One of the best aspects about selling businesses is visiting
business owners for the first time and seeing their operation. Yesterday one of my partners, Graeme Plant,
and I flew into the Carson Valley of Nevada to visit two companies.
I fly a Cessna 210 that I use frequently for business, so
after picking up Graeme as his local airport we flew directly over
there was a chance of thunderstorms over the mountains and the forecast was for
strong winds in the afternoon.
The winds were already fairly strong at 11:00 am, and I had
to lower my landing gear to slow down in turbulence once we started to descend
after passing the last ridge. We rocked
and bumped down to
and landed without incident. The only
problem was that I told the business owner to meet us at Mountain West (which I
got out of a pilot’s guide), which turned out to be a fuel pump island, not a
After some looking around, we met up with the business owner
and went for lunch, then a tour of his business. Like many businesses in
this business is a transplanted
business. As he explained, not only are
the tax benefits compelling, but he was able to build custom facilities for a
fraction of the cost of building where he used to be in
An added bonus is that the
to raise kids.
His business is growing and since it involves rebuilding
equipment for extended use it is recession resistant. However, managing a growing a business is
stressful and he increasingly has to travel for extended periods of time. He wants to “take some money off the table”
and continue to work. For a profitable,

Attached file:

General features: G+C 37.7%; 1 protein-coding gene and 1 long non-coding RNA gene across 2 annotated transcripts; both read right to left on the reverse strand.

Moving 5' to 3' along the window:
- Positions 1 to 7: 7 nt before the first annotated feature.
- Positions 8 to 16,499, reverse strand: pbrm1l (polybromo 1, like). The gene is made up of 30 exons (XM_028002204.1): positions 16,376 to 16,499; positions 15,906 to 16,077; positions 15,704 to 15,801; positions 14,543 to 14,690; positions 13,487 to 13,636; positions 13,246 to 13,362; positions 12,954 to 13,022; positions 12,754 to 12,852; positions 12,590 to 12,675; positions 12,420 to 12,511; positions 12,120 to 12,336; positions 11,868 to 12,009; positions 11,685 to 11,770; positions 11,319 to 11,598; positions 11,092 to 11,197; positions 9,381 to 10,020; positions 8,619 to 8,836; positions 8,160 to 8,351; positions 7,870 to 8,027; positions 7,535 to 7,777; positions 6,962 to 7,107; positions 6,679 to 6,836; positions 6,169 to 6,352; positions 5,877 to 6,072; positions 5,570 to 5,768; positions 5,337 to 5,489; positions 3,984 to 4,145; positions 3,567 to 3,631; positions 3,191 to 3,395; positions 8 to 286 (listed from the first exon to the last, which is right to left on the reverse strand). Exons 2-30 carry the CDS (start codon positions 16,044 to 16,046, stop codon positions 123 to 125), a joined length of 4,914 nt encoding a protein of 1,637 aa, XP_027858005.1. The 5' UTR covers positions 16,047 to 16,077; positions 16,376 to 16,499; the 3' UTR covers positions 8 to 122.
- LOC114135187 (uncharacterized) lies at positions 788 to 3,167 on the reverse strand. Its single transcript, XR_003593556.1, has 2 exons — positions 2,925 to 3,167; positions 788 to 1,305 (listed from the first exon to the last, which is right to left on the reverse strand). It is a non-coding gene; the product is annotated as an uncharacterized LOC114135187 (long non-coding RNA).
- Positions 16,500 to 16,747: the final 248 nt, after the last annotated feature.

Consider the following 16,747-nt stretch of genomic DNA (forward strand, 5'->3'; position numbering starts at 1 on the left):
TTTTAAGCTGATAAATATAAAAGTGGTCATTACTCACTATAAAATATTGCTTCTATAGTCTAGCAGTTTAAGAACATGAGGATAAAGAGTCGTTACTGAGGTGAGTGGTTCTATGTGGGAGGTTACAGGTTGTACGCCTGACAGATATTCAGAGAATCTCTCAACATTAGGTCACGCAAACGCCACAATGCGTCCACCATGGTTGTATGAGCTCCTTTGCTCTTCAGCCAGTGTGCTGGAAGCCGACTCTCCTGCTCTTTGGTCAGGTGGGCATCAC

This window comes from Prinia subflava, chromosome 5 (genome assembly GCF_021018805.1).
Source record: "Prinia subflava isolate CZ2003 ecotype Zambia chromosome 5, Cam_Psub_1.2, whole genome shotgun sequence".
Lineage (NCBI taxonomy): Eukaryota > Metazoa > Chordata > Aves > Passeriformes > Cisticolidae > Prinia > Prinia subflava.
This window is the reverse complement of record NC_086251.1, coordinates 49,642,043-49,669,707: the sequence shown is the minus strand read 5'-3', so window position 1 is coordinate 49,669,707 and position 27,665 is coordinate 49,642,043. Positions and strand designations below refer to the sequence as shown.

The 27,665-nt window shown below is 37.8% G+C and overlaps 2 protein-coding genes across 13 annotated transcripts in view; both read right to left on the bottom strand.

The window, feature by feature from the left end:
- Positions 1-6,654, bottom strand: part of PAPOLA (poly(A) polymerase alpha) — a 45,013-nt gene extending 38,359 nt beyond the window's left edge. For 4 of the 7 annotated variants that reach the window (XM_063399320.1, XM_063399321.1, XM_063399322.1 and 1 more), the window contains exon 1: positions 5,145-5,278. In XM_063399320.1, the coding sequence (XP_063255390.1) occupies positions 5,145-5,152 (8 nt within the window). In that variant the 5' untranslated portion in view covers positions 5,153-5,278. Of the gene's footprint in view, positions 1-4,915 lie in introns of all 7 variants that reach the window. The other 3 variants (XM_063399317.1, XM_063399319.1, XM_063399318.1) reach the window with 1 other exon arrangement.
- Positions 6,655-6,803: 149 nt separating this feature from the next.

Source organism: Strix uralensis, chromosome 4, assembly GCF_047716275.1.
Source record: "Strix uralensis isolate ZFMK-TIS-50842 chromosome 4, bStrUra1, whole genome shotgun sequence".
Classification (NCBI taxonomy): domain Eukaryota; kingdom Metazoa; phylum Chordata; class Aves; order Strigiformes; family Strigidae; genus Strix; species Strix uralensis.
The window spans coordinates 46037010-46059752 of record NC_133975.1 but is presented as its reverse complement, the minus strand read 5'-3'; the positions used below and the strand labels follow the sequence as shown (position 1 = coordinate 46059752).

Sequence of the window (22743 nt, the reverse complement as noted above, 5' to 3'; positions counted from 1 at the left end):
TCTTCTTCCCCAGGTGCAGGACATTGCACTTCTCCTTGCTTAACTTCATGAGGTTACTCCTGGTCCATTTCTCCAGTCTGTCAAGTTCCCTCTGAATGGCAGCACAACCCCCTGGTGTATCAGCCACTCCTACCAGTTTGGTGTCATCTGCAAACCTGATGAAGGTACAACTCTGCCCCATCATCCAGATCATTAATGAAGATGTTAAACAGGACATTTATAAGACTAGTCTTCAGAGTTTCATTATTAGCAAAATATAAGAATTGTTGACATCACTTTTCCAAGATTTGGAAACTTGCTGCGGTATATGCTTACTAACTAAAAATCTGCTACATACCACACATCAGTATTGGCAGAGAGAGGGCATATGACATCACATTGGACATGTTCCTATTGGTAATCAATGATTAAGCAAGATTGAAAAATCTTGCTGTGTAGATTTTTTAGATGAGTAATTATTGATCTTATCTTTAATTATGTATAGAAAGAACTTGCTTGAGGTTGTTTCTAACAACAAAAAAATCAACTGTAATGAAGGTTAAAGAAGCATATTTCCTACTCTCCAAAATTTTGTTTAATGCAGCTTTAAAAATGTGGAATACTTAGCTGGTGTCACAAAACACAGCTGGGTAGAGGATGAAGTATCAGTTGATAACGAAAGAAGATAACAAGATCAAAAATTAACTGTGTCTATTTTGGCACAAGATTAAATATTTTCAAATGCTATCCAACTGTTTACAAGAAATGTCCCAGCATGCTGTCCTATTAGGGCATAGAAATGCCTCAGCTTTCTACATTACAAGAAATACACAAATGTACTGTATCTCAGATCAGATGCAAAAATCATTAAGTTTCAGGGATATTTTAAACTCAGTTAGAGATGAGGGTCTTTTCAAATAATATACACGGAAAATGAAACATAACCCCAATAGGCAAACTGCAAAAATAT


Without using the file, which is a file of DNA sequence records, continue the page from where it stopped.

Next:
growing company like this, that is possible by selling a portion of the company
to a private equity group.
After our visit, about 3:00 pm, it was time to head south
for a seven minute flight to
were blowing and not howling I decided to go.
Winds were blowing 22 knots at about a 30 degree angle to the
Minden runway. Besides, I need the practice in
landing in a crosswind. It turned out to
be a good landing, although I had such a wicked crab angle on approach that made me
wonder why I was there. Graeme said he
also wondered why we were there.
As a young engineering I worked in
so it was good to visit the area although it has changed a lot since the
80s. The company owner we visited also
was transplanted from
and seems to enjoy living there. His
company can be labeled a “green” company and is also growing rapidly. His needs fall more into the venture capital
area. Graeme is an amateur venture
capitalist (also known as an “angel investor”), so he knows quite a bit about
/ northern Nevada VC activity. We talked
quite a bit about how to raise money while I also kept an eye on the clouds
building over the Sierras.